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Best practice in post-crisis risk management

By Lance Smith – The market turbulence of the past three years has exposed a number of flaws and limitations in traditional approaches to risk management. In the aftermath of the crisis, investors are increasingly pressuring alternative investment managers to ensure the most advanced and appropriate tools and methodologies are being used to deliver the most robust risk management process possible.

In assessing risk management methods, timeliness requirements may be divided into three categories: real time, intra-day and end-of-day. Real-time risk measurement is vital, for instance, for option traders who need tick-by-tick deltas, but less essential to long/short equity traders, although real-time P&L can tell you a lot. Intra-day means on-demand, such as a stress test or scenario analysis to see the effect of trades on the portfolio’s risk profile, while end-of-day means static risk reports compiled after trading is finished.

 There has been much discussion over the past couple of years about the deficiencies of the best-known risk measurement, value at risk. VaR is based on various mathematical assumptions that may not hold true in the real world, particularly regarding correlations. Under extreme market conditions, these assumptions can break down and result in unexpectedly high losses. The premise of VaR is that experiencing losses due to a three-standard-deviation event is just bad luck, the result of an unhappy chain of coincidences. But in fact it is usually due to an event that the manager did not anticipate.

 That’s not to deny VaR’s usefulness. Because it is calculated in the same way every day, any significant change in its value is an indication of something in the portfolio that warrants investigation. A sudden increase in daily VaR can provide an early warning that something has changed, or that the manager may has unknowingly taken on some directional exposure, although it will still be necessary to work out what it is.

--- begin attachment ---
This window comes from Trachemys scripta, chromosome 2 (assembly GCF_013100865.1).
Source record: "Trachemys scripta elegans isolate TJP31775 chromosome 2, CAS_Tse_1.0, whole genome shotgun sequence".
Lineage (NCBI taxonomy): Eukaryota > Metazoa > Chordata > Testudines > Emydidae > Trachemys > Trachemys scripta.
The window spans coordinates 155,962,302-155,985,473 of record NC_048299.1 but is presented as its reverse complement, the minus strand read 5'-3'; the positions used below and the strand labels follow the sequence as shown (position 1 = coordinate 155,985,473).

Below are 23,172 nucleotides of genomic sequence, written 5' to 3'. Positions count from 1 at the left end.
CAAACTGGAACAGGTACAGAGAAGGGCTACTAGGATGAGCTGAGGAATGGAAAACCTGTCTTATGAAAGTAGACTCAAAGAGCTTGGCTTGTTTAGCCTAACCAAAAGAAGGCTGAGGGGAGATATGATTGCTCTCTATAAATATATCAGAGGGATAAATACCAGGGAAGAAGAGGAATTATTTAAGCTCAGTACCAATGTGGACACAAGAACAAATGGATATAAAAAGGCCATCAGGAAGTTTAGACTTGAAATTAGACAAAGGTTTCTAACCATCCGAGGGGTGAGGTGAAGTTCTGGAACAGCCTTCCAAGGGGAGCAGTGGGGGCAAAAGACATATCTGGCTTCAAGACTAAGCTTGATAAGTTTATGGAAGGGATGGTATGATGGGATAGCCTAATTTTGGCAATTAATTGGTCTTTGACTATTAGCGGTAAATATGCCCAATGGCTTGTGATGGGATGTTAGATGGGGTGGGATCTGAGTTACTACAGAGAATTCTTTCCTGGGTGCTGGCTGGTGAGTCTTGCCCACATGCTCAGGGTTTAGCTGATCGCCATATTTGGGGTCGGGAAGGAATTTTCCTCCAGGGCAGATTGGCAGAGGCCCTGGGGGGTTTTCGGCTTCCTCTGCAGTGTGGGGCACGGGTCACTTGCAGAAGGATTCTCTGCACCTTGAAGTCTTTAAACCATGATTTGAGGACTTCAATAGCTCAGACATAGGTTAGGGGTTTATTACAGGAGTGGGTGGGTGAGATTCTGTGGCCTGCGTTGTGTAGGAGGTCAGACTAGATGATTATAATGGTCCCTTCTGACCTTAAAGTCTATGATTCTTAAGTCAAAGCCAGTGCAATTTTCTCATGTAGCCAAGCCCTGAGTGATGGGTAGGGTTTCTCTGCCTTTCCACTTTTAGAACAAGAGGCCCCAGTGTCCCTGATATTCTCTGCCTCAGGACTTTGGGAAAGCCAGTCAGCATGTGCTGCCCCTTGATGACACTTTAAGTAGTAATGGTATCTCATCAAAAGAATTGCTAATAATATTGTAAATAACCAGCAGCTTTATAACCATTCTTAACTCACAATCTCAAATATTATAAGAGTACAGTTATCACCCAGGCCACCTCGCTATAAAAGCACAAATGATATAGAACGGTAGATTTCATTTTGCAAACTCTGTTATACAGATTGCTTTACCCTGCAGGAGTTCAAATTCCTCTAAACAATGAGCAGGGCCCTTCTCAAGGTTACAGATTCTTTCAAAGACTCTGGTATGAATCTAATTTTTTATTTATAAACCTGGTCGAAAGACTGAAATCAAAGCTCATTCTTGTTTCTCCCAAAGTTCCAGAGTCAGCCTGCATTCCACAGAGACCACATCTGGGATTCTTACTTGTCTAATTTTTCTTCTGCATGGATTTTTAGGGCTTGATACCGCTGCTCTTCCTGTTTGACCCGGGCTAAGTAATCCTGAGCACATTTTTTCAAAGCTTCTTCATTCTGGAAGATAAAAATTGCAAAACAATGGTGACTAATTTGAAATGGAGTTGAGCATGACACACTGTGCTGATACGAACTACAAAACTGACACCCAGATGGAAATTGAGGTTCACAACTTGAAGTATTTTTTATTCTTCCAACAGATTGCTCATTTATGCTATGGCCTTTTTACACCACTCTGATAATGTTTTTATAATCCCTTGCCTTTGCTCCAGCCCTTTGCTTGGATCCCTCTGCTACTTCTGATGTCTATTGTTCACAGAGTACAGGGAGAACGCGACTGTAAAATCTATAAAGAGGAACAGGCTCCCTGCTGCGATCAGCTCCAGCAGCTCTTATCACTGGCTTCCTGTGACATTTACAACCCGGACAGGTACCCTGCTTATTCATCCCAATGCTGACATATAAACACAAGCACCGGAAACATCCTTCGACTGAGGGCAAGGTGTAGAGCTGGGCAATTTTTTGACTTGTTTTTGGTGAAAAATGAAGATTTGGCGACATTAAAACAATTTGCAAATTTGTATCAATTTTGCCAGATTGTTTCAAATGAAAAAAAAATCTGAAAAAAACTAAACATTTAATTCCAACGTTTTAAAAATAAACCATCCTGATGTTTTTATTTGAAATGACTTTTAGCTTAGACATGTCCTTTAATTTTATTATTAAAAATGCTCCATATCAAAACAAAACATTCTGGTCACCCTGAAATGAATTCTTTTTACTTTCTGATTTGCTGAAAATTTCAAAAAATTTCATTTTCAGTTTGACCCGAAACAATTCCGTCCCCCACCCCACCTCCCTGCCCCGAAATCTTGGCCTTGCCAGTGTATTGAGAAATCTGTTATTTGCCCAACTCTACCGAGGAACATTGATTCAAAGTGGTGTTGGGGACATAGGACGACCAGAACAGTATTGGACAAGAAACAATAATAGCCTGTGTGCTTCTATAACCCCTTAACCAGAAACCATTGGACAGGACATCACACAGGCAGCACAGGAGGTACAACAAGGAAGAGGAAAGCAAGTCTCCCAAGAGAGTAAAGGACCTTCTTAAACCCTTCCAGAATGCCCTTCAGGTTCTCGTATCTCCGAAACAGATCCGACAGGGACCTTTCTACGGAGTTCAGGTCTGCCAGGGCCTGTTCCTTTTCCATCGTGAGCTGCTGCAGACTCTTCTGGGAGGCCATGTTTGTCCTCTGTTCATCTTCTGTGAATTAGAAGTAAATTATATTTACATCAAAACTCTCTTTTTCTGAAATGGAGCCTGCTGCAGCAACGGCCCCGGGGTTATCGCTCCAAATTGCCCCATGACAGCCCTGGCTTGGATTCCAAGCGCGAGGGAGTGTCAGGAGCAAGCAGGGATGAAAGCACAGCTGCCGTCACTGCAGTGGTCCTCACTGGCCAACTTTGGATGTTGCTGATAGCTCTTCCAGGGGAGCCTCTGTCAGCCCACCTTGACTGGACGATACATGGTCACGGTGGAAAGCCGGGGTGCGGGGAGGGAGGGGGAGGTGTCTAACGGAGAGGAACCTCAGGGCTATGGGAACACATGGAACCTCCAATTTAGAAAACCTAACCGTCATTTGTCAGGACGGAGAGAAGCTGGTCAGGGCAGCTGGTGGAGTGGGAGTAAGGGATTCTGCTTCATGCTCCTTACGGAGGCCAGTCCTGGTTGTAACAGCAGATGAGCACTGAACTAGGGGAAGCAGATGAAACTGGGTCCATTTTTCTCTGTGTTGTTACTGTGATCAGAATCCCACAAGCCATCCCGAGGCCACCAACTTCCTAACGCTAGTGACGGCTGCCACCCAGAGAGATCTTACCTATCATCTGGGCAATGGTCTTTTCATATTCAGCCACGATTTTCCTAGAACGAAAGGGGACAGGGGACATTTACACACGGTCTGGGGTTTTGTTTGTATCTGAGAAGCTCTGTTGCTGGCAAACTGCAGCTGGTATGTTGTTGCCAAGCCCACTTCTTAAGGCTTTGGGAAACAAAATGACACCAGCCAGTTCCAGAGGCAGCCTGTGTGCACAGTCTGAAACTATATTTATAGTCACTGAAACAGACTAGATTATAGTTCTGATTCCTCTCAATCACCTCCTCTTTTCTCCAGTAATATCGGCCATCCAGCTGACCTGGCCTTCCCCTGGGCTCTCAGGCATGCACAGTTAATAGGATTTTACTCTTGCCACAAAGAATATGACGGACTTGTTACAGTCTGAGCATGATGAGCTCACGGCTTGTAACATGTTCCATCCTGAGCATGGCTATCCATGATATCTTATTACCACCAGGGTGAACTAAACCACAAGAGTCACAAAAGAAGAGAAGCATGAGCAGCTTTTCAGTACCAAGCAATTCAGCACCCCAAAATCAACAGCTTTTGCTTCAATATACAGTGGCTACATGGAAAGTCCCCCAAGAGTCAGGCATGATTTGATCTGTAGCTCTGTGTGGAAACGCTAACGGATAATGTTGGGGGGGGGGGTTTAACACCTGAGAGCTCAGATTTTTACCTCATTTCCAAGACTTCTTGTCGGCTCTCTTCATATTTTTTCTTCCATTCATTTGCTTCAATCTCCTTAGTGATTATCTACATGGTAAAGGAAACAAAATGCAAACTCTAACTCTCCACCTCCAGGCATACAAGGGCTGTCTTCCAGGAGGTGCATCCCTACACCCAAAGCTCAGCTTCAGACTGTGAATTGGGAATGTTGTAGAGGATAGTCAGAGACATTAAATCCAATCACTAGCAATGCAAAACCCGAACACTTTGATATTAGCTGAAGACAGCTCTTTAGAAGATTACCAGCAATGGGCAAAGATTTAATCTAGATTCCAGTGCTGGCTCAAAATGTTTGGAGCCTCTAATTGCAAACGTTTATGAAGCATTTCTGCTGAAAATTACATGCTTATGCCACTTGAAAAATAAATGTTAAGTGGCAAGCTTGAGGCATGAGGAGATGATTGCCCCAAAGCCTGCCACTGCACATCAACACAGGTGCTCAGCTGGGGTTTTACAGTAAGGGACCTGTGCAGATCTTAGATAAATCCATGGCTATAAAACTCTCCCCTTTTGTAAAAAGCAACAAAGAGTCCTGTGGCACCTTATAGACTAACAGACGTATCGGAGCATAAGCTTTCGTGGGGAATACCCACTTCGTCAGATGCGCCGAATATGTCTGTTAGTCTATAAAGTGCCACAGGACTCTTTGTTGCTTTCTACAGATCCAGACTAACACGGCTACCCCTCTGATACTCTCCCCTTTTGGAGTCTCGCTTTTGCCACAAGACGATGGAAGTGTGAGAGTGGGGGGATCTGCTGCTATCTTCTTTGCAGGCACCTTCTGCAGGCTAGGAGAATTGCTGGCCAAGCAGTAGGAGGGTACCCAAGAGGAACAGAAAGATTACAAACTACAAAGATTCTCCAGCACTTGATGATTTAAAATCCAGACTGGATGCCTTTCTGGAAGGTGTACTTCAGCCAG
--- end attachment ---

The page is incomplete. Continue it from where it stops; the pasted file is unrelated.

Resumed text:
Effective risk management, therefore, is proactive, and it should not rely on a single metric. It’s critical to complement VaR with many other ways of looking at risk. One way is to carry out stress tests – as long as their design is effective in capturing what actually happens in the marketplace. For example, a standard risk slide for an options portfolio that moves stock prices and implied volatilities up and down will yield surprisingly little information of real value, and can obscure the data that are actually relevant to the manager’s strategy.

 Even well-designed stress tests may fail to capture the effect of market changes on liquidity. At times of extreme turbulence the liquidity of certain types of instrument can all but dry up, creating huge bid-ask spreads. While liquidity may eventually return, in the meantime portfolio managers facing margin calls may have to unwind more liquid positions at unfavourable prices. It’s therefore important for managers to analyse positions by liquidity buckets to ensure they have a sufficiently large position in the most liquid bucket to be able to meet potential margin calls.

 What can one conclude? Risk managers should be sceptical, proactive and interactive; they need constantly to slice and dice their portfolios looking for fault lines and combinations of events with consequences that traditional risk methods may not capture. It’s a dynamic profession, as anyone sitting back to wait for their daily risk reports will sooner or later find out the hard way.

 Dr Lance Smith is chief executive of TS Imagine

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